Saturday, 3 November 2012

Elements and Factors of the Different Kinds of Climate in the World and Mexico


Climate (from Greek Klima) is defined as certain conditions of temperature, dryness, wind, light, etc. of a region. Different regions of the world have diverse characteristic climates. A place or region's climate is determined by both natural and manmade factors. The natural elements include the atmosphere, geosphere, hydrosphere and biosphere; while the human factors can include land use and consumption of other natural resources. Changes in any of these factors can cause local, regional, or even global changes in the climate.

The relationship between People, Climate and Buildings is non- linear and complexly interdependent. Climate also affects the use of land, the type of crop that can be grown or the animal husbandry that can be practiced. These variations in the use of land can cause regional climatic changes- such as the spread of desert conditions due to deforestation. Microclimate variations can be caused by presence of trees, grass and water. Built up areas and cities would tend to have their own microclimate which would differ significantly from the climate of the region. Ground reflecting surfaces and artificial topographical features can affect wind flow, solar radiation and hence temperature patterns. It is now established that the consumption of energy in cities for buildings and transport etc. can make very significant changes to temperature.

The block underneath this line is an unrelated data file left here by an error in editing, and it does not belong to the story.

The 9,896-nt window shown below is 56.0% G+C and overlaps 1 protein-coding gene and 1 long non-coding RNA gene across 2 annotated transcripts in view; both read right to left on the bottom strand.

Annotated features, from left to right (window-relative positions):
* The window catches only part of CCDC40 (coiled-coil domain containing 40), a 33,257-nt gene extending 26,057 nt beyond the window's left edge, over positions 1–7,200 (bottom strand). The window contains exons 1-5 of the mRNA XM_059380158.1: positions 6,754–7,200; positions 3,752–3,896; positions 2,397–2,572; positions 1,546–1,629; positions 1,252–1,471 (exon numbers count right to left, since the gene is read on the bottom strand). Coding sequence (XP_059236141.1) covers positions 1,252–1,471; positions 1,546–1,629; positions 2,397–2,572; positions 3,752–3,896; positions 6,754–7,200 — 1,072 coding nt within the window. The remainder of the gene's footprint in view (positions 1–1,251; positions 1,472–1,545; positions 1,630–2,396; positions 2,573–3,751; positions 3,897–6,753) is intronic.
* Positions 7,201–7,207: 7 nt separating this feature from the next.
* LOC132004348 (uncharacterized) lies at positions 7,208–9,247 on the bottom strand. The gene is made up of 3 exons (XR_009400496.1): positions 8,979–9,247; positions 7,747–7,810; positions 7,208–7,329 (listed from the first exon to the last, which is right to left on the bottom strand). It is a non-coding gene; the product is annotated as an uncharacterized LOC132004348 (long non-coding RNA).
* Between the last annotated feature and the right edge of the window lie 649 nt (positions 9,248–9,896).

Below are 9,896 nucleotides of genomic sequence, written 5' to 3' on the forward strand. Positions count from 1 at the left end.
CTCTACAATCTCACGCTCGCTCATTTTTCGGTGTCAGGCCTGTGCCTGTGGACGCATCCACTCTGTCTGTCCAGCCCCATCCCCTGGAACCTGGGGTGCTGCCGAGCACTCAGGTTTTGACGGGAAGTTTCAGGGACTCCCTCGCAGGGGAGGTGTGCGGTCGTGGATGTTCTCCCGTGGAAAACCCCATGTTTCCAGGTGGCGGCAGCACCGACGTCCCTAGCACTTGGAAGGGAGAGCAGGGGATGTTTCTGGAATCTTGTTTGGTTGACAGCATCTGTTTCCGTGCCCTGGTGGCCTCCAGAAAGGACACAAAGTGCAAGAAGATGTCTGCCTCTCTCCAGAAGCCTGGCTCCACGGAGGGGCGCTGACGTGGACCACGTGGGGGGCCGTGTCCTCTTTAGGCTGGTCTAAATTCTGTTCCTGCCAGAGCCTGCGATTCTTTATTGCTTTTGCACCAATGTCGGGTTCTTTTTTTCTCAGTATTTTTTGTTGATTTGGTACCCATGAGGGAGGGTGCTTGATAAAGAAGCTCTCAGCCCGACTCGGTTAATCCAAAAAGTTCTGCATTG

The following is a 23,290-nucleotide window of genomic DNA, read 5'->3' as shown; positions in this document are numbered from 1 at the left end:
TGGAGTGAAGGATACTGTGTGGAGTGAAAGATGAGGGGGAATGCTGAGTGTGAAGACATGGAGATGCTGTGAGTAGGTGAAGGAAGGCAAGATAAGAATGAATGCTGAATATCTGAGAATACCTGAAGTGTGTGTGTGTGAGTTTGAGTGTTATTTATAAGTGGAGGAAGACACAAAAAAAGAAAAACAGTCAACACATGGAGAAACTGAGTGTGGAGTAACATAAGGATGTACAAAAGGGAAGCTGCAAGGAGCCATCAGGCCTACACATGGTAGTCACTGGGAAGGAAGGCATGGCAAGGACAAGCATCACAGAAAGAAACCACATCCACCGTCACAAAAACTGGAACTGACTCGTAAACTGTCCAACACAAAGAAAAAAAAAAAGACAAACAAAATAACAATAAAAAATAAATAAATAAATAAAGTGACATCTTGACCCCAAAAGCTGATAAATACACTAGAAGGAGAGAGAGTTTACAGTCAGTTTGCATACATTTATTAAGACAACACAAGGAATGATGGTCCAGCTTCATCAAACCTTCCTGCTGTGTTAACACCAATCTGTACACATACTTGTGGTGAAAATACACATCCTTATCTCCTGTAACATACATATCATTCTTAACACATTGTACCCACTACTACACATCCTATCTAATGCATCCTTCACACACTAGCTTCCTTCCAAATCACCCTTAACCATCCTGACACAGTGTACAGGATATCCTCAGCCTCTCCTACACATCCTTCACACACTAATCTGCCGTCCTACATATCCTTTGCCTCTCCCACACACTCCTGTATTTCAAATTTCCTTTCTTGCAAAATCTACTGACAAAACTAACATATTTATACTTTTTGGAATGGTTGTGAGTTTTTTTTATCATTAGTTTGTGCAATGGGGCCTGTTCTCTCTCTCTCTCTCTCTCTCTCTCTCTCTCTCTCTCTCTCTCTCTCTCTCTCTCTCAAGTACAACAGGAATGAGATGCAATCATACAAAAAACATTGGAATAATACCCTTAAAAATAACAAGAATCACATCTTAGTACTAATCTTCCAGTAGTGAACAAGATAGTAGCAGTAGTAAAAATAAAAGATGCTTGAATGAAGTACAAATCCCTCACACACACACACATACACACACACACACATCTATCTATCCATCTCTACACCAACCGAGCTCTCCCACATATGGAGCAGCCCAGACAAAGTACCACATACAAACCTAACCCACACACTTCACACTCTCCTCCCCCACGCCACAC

Q. How does climate differ from weather ?

A. Weather is the current atmospheric conditions, including temperature, rainfall, wind, humidity and sky conditions at a given place. Weather is that which is happening right now or is likely to happen tomorrow or in the very near future. Climate on the other hand, is the general weather conditions over a long period of time. Climate is sometimes referred to as "average" weather for a given area. In totality, climate is the sum of all the statistical weather information that helps describe a place or region.

Climatic Zones

The world has several climatic zones. These are summarised on the map below.


(Image courtesy of the UK Meteorological Office)

The classification is based on maximum and minimum temperatures and the temperature range as well as the total and seasonal distribution of precipitation.



Simple summary of climatic zones:

Polar - very cold and dry all year
Temperate - cold winters and mild summers
Arid - dry, hot all year
Tropical - hot and wet all year
Mediterranean - mild winters, dry hot summers
Mountains (
tundra)- very cold all year


What is precipitation?

Precipitation is any form of moisture which falls to the earth. This includes rain, snow, hail and sleet.

Precipitation occurs when water vapour cools. When the air reaches saturation point (also known as condensation point and dew point) the water vapour condenses and forms tiny droplets of water. These tiny droplets of water from clouds.

Complex forces cause the water droplets to fall as rainfall.